A and A's Movie A Day

Watching movies until we run out.

Harry Potter and the Chamber of Secrets

July 25, 2011

Harry Potter and the Chamber of Secrets

In many ways the second Harry Potter movie, like the book, feels like a re-do of the first. There’s a particular formula to the first few books, a sort of rhythm that becomes apparent. Harry starts out living in misery with his aunt, uncle and cousin. He’s whisked away to Hogwarts for the start of a new term. Some new characters are introduced (like a new Defense against the Dark Arts teacher.) There is a quidditch game. There is rivalry with Slytherin house. There’s a mystery of some sort at the school which only the trio of Ron, Hermione and Harry can unravel. There is a final confrontation with Voldemort. Over the course of seven books this formula slowly evolves as Jo becomes a better storyteller, but way back here with the second movie it’s still very much in force.

That having been said, however, I do enjoy the mystery at the heart of this movie better than that in the first movie. It has more twists and red herrings. It is a more organic part of the story. Most importantly, for a movie, it has a more cinematic feel. Since the world has already been introduced a lot less time can be spent establishing it and more can be spent just playing in it.

This movie starts to introduce some of the concepts at the heart of the conflict in the Potter universe. There are the prejudices of the “pure blood” wizards for example. The notion of “mud bloods.” The titular Chamber of Secrets is an ancient ancient trap devised by Salazar Slytherin, one of the four founders of Hogwarts. He felt that wizards of impure blood had no place in the school and had hidden a deadly monster to be used by his eventual heir to rid the school of all such Mud Bloods. It becomes clear, as Harry’s second year goes on, that the chamber has been opened by somebody and that the beast is being released to menace the school. Harry and his friends must discover what the beast is, where the chamber of secrets is hidden and who has opened it before somebody is killed and the school is shut down.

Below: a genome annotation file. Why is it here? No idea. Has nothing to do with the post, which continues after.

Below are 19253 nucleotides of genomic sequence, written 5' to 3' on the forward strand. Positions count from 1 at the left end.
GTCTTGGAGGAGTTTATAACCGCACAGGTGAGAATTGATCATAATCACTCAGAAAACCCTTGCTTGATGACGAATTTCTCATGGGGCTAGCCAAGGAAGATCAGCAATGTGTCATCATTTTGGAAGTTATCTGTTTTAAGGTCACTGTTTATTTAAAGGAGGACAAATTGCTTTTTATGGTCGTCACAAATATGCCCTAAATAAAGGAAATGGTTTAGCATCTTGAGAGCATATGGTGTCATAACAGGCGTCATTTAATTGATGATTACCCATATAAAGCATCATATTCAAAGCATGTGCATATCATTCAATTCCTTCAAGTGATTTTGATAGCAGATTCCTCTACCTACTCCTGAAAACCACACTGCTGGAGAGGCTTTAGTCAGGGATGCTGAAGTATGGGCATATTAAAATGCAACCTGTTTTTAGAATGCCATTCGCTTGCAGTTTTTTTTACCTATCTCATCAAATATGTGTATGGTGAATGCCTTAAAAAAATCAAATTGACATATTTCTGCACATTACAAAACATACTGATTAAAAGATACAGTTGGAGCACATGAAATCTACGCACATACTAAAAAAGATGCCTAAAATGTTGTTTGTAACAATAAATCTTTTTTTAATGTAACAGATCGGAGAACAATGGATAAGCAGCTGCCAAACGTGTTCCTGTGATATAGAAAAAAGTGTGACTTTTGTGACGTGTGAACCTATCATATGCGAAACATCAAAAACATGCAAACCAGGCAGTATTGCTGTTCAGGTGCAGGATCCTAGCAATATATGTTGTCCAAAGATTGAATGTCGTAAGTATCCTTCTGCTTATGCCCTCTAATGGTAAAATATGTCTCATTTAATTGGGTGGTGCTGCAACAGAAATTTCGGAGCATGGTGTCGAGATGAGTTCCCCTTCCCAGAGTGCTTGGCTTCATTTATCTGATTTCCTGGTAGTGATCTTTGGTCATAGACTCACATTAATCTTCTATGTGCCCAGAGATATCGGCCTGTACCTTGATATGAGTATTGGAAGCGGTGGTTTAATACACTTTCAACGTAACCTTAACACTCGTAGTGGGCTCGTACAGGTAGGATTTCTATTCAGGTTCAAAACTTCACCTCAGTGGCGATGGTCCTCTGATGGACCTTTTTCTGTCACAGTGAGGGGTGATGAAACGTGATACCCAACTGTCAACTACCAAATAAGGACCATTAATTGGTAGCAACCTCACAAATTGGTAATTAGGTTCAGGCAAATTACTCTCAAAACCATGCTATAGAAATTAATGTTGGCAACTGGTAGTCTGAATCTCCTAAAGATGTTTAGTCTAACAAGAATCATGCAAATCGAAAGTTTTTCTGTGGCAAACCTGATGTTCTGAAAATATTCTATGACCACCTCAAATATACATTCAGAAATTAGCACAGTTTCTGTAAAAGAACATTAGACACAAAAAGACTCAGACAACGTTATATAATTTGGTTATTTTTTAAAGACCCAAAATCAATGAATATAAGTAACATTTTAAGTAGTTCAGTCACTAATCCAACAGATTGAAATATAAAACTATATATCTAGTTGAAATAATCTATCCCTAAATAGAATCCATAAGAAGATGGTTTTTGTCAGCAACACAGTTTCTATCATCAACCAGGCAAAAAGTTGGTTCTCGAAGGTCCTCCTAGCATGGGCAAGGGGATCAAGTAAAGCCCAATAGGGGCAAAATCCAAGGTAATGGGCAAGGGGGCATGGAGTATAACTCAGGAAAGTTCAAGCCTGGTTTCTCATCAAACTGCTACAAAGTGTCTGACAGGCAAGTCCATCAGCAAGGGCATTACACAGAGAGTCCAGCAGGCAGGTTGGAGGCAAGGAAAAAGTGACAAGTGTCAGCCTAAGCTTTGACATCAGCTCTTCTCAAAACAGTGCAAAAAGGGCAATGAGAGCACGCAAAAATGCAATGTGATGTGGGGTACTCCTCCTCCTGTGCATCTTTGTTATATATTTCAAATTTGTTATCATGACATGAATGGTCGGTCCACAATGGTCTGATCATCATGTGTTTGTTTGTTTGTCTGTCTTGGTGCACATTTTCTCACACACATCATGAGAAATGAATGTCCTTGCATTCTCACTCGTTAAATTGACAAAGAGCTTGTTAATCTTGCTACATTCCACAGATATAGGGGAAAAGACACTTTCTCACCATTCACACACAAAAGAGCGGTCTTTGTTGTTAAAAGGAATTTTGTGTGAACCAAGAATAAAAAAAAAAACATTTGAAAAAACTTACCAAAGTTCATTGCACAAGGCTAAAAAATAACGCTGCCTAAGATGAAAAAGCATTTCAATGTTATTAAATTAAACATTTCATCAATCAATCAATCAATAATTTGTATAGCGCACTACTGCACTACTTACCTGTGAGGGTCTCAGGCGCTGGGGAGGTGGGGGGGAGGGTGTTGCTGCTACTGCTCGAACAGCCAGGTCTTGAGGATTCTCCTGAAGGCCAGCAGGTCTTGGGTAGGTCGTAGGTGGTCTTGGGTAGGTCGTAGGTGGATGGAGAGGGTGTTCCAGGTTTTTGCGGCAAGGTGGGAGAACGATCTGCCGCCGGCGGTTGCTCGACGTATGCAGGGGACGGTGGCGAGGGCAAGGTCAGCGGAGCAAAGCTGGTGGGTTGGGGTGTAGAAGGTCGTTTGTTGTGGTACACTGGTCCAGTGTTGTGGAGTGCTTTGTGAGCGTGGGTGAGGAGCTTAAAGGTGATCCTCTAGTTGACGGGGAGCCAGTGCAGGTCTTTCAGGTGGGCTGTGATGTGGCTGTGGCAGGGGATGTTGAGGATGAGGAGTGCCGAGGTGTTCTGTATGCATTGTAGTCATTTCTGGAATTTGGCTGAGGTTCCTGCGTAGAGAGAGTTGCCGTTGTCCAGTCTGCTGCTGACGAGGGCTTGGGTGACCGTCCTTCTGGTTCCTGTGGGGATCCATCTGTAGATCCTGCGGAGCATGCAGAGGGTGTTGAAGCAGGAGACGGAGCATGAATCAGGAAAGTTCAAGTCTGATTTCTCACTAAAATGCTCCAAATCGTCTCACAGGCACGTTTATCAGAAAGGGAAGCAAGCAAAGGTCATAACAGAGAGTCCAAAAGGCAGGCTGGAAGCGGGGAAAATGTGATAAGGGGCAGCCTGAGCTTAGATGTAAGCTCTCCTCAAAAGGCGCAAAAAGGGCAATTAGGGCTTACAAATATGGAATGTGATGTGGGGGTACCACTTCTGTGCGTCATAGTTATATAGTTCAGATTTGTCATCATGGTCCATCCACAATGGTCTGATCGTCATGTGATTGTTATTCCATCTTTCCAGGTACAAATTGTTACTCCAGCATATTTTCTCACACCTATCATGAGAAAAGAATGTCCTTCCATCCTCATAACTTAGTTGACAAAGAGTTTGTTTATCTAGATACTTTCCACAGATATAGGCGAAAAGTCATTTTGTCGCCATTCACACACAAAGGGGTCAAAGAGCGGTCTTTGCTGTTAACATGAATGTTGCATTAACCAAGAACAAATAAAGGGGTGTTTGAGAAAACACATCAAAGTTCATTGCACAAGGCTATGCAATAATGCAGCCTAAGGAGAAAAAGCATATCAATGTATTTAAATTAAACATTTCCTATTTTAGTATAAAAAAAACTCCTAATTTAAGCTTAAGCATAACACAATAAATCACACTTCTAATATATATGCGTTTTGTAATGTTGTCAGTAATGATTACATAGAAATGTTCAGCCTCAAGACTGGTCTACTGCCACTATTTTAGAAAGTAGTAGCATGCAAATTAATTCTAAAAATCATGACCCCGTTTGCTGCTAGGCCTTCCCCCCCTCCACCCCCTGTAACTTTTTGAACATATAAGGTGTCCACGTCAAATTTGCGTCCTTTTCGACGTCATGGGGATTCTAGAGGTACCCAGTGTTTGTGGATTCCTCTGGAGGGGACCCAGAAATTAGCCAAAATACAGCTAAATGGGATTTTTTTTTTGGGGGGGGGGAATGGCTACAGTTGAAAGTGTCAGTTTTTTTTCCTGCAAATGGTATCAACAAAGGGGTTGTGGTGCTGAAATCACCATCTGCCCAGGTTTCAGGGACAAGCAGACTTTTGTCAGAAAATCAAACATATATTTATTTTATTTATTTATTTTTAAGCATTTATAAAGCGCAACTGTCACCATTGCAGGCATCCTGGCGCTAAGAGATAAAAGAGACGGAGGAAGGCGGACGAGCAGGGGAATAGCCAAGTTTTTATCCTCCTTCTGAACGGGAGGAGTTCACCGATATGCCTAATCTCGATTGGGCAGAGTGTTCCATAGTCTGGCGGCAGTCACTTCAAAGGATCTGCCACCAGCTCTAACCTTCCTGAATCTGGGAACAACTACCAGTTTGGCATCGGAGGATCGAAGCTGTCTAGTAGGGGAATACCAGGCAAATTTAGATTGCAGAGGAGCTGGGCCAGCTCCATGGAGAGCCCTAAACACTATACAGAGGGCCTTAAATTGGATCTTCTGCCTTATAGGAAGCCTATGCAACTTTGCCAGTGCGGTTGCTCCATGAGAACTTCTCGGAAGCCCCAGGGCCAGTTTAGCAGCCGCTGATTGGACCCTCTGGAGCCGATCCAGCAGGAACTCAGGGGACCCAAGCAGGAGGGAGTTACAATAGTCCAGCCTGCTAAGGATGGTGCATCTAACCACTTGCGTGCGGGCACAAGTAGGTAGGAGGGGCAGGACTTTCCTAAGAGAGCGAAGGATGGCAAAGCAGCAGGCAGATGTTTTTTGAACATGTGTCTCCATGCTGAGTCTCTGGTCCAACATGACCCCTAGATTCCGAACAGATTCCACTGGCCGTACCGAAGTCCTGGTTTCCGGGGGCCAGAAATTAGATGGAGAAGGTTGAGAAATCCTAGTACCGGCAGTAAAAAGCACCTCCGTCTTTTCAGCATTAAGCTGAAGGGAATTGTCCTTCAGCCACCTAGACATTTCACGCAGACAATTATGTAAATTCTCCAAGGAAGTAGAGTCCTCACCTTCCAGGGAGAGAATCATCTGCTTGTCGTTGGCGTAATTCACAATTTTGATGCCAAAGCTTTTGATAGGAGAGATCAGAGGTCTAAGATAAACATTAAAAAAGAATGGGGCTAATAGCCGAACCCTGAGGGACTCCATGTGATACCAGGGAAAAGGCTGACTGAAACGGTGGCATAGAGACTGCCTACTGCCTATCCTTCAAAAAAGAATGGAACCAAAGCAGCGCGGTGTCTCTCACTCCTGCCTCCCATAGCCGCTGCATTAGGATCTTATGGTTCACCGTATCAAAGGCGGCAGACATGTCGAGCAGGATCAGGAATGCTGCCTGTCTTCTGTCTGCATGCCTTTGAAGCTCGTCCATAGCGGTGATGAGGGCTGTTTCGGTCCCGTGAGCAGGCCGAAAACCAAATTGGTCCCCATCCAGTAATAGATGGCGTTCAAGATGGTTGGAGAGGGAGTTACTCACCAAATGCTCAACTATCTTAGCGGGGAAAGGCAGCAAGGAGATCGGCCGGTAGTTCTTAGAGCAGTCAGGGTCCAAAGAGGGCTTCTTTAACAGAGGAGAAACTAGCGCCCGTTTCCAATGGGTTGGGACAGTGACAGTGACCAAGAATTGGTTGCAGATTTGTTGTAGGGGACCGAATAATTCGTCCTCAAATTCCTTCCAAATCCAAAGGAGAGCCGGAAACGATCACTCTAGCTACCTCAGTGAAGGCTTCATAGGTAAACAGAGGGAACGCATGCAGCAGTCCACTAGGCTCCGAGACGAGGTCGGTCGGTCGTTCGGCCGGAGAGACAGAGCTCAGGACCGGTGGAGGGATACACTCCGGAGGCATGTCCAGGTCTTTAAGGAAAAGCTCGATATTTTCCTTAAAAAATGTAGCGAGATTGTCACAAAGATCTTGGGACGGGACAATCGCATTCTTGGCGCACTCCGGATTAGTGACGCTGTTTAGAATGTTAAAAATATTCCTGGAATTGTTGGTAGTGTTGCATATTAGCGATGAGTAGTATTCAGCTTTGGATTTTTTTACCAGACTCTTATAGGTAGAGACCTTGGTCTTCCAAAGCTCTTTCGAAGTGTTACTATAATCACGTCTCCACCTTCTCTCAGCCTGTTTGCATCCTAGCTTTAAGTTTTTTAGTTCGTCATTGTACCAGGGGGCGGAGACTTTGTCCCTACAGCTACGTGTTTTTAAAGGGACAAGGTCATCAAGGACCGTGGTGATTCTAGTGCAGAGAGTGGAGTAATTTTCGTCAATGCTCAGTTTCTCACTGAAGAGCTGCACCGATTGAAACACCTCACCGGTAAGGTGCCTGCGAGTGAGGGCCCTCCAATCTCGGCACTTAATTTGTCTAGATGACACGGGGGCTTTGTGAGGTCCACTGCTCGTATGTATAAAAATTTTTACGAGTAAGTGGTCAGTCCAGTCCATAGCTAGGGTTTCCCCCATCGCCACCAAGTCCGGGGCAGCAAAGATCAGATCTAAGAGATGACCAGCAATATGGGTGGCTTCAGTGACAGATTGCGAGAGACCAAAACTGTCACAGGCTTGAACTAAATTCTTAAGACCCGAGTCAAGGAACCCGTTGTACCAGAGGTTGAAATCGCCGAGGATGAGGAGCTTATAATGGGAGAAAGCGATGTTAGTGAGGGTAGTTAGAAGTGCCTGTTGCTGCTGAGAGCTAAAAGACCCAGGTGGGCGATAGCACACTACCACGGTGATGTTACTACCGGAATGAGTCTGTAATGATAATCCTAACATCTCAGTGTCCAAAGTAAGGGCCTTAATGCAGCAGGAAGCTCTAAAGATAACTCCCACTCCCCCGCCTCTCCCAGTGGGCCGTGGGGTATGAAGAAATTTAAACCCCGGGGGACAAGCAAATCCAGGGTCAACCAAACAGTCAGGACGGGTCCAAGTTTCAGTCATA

The best thing in this entire movie, however, is Kenneth Branagh as Gilderoy Lockhart, the self obsessed new defense against the dark arts professor. One of the great strengths of this series is the amazing talent that the franchise attracts. When I first heard about him being cast I couldn’t quite picture it, but I need not have worried. Branagh wonderfully captures Lockhart’s smarm and narcissism.

As with the first movie this film is full of beautiful production design that brings the world of Harry Potter to life. I love seeing the Weasley home particularly with its run down but pleasant feel. It’s a pity that they don’t show Harry de-gnoming the garden, but as with the first movie Chris Columbus has made an effort to film the book as faithfully as possible so its understandable that some scenes must be missing.

I really thought I’d have more to say here. As with the first movie this one does a nice job of bringing the adventures of Harry Potter to the screen but it doesn’t really so much adapt the book as simply attempt to film it. The distinction between these different approaches becomes apparent when you view tomorrow’s movie, which marks a real turning point for the franchise.

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July 25, 2011 - Posted by | daily reviews | , ,

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